Unknown voltage value

Discussion in 'Homework Help' started by emagdnim47, Mar 5, 2013.

  1. emagdnim47

    Thread Starter New Member

    Jul 16, 2011
    21
    0
    Hi,

    Couple questions. I'm having a hard time figuring out how you'd get the
    applied voltage to these circuit's. My guess is to find the unknown
    voltage first before getting the individual branch current values.

    Once I got the RT. I used the Ohm's law E = I x R

    I ended getting 4.2 V for the circuit for problem number 1), does this even
    come close? Once you have the applied voltage we can use the I1 = E/R
    forumla and get individual values....



    I believe I'm pretty close to solving problem 1), but problem 2) has been
    insane. staring at it for over twenty hours now.



    Your help is GREATLY needed! Thanks in advance








    1) A parallel circuit contains the following resistor values:



    R1= 360 Ω, R2= 470 Ω, R3=300 Ω, R4= 270 Ω, IT= 0.05 A



    Find the following missing values:



    RT= Ω

    I1= A

    I2= A

    I3= A

    I4= A







    2) A parallel circuit contains the following resistor values:



    R1= 270k Ω, R2= 360k Ω, R3=430k Ω, R4= 100k Ω, IT= 0.006 A



    Find the following missing values:



    RT= Ω

    I1= A

    I2= A

    I3= A

    I4= A
     
  2. DerStrom8

    Well-Known Member

    Feb 20, 2011
    2,428
    1,328
    Well I'll just help you out with #2. It's actually fairly simple once you get the hang of it.

    Now, when it says "a parallel circuit contains the following resistor values...." I assume it means each individual resistor is in parallel with each other one. Therefore, you know that the voltage across them must be the same. The first thing you'll need to do is find the total resistance. The formula for parallel resistors is RT = 1/(1/R1 + 1/R2 + 1/R3... + 1/Rn) where Rn is the final resistor value. That formula will give you the total resistance. Since you're given the total current, you can now use Ohm's law (V=IR) to determine the total voltage.

    That takes care of the hard part. Since it's a parallel circuit, the voltage remains the same across each element. Therefore, to find the individual currents, all you have to do is use Ohm's law for each resistor, since you're given the voltage across it and the resistance value. Just divide the total voltage you found in the first part by the resistance of each element to get the current through that resistor.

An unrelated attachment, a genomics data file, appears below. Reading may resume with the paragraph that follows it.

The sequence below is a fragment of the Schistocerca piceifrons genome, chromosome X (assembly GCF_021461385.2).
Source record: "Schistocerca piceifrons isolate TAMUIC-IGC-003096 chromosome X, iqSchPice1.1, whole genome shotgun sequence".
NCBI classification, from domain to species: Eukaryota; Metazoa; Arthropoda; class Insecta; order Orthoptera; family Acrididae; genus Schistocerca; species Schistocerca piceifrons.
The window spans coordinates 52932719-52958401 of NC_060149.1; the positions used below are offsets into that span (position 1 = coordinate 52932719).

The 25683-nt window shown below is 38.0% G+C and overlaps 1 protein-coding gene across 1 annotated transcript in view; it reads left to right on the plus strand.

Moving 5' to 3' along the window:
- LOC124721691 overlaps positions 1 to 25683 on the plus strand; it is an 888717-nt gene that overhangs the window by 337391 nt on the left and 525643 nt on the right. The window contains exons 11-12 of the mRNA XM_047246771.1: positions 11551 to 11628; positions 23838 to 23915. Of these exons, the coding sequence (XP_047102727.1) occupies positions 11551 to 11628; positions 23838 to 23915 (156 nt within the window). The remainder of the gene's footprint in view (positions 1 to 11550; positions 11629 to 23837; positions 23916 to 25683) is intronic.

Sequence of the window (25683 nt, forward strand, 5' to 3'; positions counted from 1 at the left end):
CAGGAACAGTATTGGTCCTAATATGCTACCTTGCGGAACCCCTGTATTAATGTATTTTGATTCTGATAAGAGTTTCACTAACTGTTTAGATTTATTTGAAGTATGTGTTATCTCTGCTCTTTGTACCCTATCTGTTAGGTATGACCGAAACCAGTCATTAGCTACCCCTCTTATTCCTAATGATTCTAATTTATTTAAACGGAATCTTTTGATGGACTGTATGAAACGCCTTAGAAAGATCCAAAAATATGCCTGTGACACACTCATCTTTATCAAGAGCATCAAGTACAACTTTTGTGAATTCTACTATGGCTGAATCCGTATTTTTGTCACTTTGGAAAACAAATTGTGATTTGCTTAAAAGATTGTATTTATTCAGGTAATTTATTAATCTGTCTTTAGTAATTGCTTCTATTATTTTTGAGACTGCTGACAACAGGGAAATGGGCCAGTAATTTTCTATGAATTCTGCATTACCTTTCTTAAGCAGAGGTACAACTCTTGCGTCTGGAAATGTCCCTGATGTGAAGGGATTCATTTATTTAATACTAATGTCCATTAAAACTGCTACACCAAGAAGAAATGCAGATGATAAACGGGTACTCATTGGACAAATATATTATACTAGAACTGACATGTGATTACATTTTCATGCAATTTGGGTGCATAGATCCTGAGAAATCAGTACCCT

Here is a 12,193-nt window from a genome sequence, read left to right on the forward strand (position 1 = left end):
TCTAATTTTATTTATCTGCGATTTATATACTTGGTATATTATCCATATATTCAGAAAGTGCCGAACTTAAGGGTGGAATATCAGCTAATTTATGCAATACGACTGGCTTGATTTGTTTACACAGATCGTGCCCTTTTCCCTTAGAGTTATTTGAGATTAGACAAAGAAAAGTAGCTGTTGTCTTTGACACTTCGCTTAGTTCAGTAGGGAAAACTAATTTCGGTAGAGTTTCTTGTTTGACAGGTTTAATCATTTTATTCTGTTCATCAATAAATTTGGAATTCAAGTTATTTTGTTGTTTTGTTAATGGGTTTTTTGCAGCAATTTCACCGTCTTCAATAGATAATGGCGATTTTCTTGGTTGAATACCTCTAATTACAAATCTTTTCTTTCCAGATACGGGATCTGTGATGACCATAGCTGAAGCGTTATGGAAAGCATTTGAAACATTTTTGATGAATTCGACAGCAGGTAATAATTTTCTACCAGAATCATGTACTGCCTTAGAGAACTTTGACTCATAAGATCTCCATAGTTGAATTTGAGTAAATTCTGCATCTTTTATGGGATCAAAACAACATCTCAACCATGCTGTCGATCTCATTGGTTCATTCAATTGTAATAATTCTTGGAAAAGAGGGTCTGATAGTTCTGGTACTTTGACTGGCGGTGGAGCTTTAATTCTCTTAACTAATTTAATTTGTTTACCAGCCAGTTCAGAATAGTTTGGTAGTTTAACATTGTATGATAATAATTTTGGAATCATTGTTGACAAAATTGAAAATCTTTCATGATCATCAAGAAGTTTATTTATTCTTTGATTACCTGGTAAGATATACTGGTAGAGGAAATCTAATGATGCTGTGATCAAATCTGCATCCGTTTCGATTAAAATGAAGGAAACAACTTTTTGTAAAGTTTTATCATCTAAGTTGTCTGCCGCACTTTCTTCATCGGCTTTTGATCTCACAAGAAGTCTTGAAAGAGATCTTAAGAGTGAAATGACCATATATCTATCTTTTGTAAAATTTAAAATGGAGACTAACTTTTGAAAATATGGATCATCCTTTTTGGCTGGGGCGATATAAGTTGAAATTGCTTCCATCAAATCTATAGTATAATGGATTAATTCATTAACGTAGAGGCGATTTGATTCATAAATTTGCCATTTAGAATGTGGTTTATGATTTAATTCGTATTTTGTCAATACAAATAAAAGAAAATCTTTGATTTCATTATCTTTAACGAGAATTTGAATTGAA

You might have to re-read this once or twice just to make sure you get it, but like I said it's still quite simple. I know you can do it. You just have to take it piece by piece.

    Hope this helps!
    Best wishes,
    Matt
     
  3. emagdnim47

    Thread Starter New Member

    Jul 16, 2011
    21
    0
    Hello Matt:)

    I think I figured out the problem 1). I hope someone can check my math, I don't know if any of this is right. Before moving on to problem 2) I need verification my math is on the right track.

    I've attached my work using Math type software, saved it in a pdf format.

    Thank you so much for your guidance here!!

    Alex
     
  4. emagdnim47

    Thread Starter New Member

    Jul 16, 2011
    21
    0
    For the second problem, I'm totally stuck. PLEASE PLEASE HELP!!

    Alex
     
  5. DerStrom8

    Well-Known Member

    Feb 20, 2011
    2,428
    1,328
    I'm afraid I don't have a pdf reader on this machine, but I practically walked you through how to do #2. Reread my first response.
     
  6. WBahn

    Moderator

    Mar 31, 2012
    17,743
    4,795
    Your answer of 4.2V for #1 is correct. As a rule, though, you should report values with 3 sig figs (and use 4 or 5 for intermediate results).

    But you don't need someone to check your math. If you come up with an answer of 4.2V then you can easily determine the individual currents. Add them up and see if you get 50mA.
     
  7. emagdnim47

    Thread Starter New Member

    Jul 16, 2011
    21
    0
    Thanks a ton Matt. The walk through was helpful indeed. I believe I'm on the right track for problem 1 now.

    Cheers!

    Alex
     
  8. emagdnim47

    Thread Starter New Member

    Jul 16, 2011
    21
    0

    Oh thank goodness!! Sig figs okay, i'll have to brush up on that, clearly a weak point of mine. I was really worried the applied voltage was off in some way, if that was off the individual resistor current values would be off as well.

    Fascinating, it added up to 0.05 A exactly!!!

    0.0116A + 0.0089A + 0.014A + 0.0155A = 0.05A

    I'm still having one heck of an issue w/problem two. I know the some steps need to be taken like problem one but somehow I'm lost:eek:
     
    Last edited: Mar 5, 2013
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